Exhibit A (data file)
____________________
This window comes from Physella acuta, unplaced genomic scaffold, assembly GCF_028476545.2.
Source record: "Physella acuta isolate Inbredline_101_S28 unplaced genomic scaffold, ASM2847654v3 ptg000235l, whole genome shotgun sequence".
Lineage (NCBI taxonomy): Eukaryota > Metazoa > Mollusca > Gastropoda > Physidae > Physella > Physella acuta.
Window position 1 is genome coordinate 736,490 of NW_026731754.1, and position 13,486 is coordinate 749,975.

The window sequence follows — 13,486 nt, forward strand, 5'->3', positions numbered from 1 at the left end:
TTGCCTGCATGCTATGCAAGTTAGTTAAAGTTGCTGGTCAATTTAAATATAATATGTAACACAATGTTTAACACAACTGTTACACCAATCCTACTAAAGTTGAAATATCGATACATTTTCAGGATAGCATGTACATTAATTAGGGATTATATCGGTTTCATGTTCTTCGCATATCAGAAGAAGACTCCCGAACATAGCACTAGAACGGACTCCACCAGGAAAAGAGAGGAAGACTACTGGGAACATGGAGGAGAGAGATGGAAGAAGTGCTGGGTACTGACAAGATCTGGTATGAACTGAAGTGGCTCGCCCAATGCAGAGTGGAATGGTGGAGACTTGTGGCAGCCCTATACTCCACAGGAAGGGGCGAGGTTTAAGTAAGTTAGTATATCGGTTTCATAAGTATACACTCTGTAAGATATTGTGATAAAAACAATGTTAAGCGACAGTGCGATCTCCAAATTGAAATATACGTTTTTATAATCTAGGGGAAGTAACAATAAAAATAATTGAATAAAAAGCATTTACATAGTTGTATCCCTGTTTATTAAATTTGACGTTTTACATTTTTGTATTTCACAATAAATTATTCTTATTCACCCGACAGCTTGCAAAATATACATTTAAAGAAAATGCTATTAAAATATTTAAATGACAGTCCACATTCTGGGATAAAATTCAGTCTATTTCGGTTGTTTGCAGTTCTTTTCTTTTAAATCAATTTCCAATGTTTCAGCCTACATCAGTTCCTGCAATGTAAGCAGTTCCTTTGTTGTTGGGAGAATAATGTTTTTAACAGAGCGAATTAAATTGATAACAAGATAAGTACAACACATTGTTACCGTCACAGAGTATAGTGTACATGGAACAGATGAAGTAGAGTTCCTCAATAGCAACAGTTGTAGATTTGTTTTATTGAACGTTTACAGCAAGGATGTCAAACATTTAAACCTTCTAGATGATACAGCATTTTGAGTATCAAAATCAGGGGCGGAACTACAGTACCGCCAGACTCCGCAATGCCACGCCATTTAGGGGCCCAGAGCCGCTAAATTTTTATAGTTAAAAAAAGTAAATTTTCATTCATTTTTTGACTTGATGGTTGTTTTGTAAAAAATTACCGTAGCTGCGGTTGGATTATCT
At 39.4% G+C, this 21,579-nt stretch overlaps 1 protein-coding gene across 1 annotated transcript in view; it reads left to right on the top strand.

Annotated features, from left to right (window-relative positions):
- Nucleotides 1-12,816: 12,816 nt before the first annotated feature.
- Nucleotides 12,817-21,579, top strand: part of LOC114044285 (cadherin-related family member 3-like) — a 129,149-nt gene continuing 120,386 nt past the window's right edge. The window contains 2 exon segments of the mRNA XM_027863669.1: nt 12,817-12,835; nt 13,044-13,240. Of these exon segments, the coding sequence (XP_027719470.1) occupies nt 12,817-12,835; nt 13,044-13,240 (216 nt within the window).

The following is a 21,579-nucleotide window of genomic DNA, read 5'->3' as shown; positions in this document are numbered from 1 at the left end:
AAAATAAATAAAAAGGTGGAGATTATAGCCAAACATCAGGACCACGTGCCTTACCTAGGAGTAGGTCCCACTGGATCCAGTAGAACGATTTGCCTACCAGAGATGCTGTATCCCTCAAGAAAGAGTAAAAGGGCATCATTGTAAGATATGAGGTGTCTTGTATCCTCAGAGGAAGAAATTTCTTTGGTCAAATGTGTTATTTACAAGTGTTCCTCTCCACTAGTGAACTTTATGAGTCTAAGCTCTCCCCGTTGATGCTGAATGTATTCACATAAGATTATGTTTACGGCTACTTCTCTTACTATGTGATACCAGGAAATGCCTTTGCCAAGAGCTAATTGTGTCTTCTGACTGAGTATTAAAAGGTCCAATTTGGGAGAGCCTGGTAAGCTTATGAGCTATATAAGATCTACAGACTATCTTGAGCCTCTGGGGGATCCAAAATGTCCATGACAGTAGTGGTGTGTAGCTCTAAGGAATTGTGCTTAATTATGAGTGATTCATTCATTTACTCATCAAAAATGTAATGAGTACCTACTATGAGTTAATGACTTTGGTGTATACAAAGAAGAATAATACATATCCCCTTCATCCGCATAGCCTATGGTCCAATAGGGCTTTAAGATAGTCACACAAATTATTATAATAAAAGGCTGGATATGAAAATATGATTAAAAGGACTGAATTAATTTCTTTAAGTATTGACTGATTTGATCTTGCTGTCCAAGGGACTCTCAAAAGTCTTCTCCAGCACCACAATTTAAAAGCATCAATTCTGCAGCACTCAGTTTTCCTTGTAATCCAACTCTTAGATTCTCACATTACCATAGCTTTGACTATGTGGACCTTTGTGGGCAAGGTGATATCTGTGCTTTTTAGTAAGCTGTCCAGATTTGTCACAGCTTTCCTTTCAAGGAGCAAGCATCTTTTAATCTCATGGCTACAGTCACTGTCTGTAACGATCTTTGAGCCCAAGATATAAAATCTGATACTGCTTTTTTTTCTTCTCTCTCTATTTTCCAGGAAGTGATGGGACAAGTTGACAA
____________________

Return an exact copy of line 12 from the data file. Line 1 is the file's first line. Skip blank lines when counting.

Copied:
AAAATAAATAAAAAGGTGGAGATTATAGCCAAACATCAGGACCACGTGCCTTACCTAGGAGTAGGTCCCACTGGATCCAGTAGAACGATTTGCCTACCAGAGATGCTGTATCCCTCAAGAAAGAGTAAAAGGGCATCATTGTAAGATATGAGGTGTCTTGTATCCTCAGAGGAAGAAATTTCTTTGGTCAAATGTGTTATTTACAAGTGTTCCTCTCCACTAGTGAACTTTATGAGTCTAAGCTCTCCCCGTTGATGCTGAATGTATTCACATAAGATTATGTTTACGGCTACTTCTCTTACTATGTGATACCAGGAAATGCCTTTGCCAAGAGCTAATTGTGTCTTCTGACTGAGTATTAAAAGGTCCAATTTGGGAGAGCCTGGTAAGCTTATGAGCTATATAAGATCTACAGACTATCTTGAGCCTCTGGGGGATCCAAAATGTCCATGACAGTAGTGGTGTGTAGCTCTAAGGAATTGTGCTTAATTATGAGTGATTCATTCATTTACTCATCAAAAATGTAATGAGTACCTACTATGAGTTAATGACTTTGGTGTATACAAAGAAGAATAATACATATCCCCTTCATCCGCATAGCCTATGGTCCAATAGGGCTTTAAGATAGTCACACAAATTATTATAATAAAAGGCTGGATATGAAAATATGATTAAAAGGACTGAATTAATTTCTTTAAGTATTGACTGATTTGATCTTGCTGTCCAAGGGACTCTCAAAAGTCTTCTCCAGCACCACAATTTAAAAGCATCAATTCTGCAGCACTCAGTTTTCCTTGTAATCCAACTCTTAGATTCTCACATTACCATAGCTTTGACTATGTGGACCTTTGTGGGCAAGGTGATATCTGTGCTTTTTAGTAAGCTGTCCAGATTTGTCACAGCTTTCCTTTCAAGGAGCAAGCATCTTTTAATCTCATGGCTACAGTCACTGTCTGTAACGATCTTTGAGCCCAAGATATAAAATCTGATACTGCTTTTTTTTCTTCTCTCTCTATTTTCCAGGAAGTGATGGGACAAGTTGACAA